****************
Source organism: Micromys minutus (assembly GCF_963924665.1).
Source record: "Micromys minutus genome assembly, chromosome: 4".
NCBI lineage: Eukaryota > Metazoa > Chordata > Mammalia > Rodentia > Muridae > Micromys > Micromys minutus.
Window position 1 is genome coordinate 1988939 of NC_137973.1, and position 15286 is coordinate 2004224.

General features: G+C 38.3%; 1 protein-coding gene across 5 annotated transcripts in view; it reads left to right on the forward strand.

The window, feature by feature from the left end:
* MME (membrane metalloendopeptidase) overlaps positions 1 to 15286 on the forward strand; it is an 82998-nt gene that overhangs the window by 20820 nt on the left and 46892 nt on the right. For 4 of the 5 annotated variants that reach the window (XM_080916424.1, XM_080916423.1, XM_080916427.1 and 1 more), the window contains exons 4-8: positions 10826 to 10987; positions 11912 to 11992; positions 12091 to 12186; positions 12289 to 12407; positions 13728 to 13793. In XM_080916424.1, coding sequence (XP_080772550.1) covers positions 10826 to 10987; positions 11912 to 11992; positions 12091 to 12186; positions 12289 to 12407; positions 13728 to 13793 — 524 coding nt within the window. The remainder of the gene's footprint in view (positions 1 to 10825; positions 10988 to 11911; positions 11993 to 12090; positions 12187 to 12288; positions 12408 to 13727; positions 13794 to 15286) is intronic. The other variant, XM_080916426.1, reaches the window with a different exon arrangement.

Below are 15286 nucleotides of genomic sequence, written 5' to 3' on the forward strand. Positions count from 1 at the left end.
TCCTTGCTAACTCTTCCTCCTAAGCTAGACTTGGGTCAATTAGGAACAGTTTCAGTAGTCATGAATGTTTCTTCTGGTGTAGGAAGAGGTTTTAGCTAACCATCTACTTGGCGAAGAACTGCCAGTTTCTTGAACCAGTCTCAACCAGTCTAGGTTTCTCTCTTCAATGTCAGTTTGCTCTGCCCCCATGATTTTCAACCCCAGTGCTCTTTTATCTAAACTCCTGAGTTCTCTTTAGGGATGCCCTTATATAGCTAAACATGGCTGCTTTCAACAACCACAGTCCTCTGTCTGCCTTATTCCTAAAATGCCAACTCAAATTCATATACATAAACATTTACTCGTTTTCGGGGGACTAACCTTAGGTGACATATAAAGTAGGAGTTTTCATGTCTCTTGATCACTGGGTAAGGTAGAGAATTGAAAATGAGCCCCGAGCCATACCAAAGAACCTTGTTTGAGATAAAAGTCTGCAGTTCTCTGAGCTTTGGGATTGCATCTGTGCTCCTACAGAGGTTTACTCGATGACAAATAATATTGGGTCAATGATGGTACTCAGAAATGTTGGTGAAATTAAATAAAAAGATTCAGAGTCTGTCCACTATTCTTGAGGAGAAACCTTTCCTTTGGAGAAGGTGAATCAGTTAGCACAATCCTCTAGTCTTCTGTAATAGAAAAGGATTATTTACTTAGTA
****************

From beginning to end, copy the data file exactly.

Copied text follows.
Source organism: Micromys minutus (assembly GCF_963924665.1).
Source record: "Micromys minutus genome assembly, chromosome: 4".
NCBI lineage: Eukaryota > Metazoa > Chordata > Mammalia > Rodentia > Muridae > Micromys > Micromys minutus.
Window position 1 is genome coordinate 1988939 of NC_137973.1, and position 15286 is coordinate 2004224.

General features: G+C 38.3%; 1 protein-coding gene across 5 annotated transcripts in view; it reads left to right on the forward strand.

The window, feature by feature from the left end:
* MME (membrane metalloendopeptidase) overlaps positions 1 to 15286 on the forward strand; it is an 82998-nt gene that overhangs the window by 20820 nt on the left and 46892 nt on the right. For 4 of the 5 annotated variants that reach the window (XM_080916424.1, XM_080916423.1, XM_080916427.1 and 1 more), the window contains exons 4-8: positions 10826 to 10987; positions 11912 to 11992; positions 12091 to 12186; positions 12289 to 12407; positions 13728 to 13793. In XM_080916424.1, coding sequence (XP_080772550.1) covers positions 10826 to 10987; positions 11912 to 11992; positions 12091 to 12186; positions 12289 to 12407; positions 13728 to 13793 — 524 coding nt within the window. The remainder of the gene's footprint in view (positions 1 to 10825; positions 10988 to 11911; positions 11993 to 12090; positions 12187 to 12288; positions 12408 to 13727; positions 13794 to 15286) is intronic. The other variant, XM_080916426.1, reaches the window with a different exon arrangement.

Below are 15286 nucleotides of genomic sequence, written 5' to 3' on the forward strand. Positions count from 1 at the left end.
TCCTTGCTAACTCTTCCTCCTAAGCTAGACTTGGGTCAATTAGGAACAGTTTCAGTAGTCATGAATGTTTCTTCTGGTGTAGGAAGAGGTTTTAGCTAACCATCTACTTGGCGAAGAACTGCCAGTTTCTTGAACCAGTCTCAACCAGTCTAGGTTTCTCTCTTCAATGTCAGTTTGCTCTGCCCCCATGATTTTCAACCCCAGTGCTCTTTTATCTAAACTCCTGAGTTCTCTTTAGGGATGCCCTTATATAGCTAAACATGGCTGCTTTCAACAACCACAGTCCTCTGTCTGCCTTATTCCTAAAATGCCAACTCAAATTCATATACATAAACATTTACTCGTTTTCGGGGGACTAACCTTAGGTGACATATAAAGTAGGAGTTTTCATGTCTCTTGATCACTGGGTAAGGTAGAGAATTGAAAATGAGCCCCGAGCCATACCAAAGAACCTTGTTTGAGATAAAAGTCTGCAGTTCTCTGAGCTTTGGGATTGCATCTGTGCTCCTACAGAGGTTTACTCGATGACAAATAATATTGGGTCAATGATGGTACTCAGAAATGTTGGTGAAATTAAATAAAAAGATTCAGAGTCTGTCCACTATTCTTGAGGAGAAACCTTTCCTTTGGAGAAGGTGAATCAGTTAGCACAATCCTCTAGTCTTCTGTAATAGAAAAGGATTATTTACTTAGTA